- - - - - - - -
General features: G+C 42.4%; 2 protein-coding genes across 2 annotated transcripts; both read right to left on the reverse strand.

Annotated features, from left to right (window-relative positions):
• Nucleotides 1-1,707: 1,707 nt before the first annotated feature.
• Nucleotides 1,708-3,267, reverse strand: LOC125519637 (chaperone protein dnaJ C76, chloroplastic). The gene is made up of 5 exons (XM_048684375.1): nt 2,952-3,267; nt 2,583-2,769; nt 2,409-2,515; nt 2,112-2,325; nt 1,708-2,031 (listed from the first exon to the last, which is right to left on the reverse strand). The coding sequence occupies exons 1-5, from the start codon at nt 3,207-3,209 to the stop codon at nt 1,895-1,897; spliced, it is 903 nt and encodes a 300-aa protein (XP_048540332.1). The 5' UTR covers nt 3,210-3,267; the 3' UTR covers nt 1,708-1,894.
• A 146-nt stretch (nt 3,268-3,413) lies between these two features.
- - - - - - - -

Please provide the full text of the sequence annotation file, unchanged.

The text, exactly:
General features: G+C 42.4%; 2 protein-coding genes across 2 annotated transcripts; both read right to left on the reverse strand.

Annotated features, from left to right (window-relative positions):
• Nucleotides 1-1,707: 1,707 nt before the first annotated feature.
• Nucleotides 1,708-3,267, reverse strand: LOC125519637 (chaperone protein dnaJ C76, chloroplastic). The gene is made up of 5 exons (XM_048684375.1): nt 2,952-3,267; nt 2,583-2,769; nt 2,409-2,515; nt 2,112-2,325; nt 1,708-2,031 (listed from the first exon to the last, which is right to left on the reverse strand). The coding sequence occupies exons 1-5, from the start codon at nt 3,207-3,209 to the stop codon at nt 1,895-1,897; spliced, it is 903 nt and encodes a 300-aa protein (XP_048540332.1). The 5' UTR covers nt 3,210-3,267; the 3' UTR covers nt 1,708-1,894.
• A 146-nt stretch (nt 3,268-3,413) lies between these two features.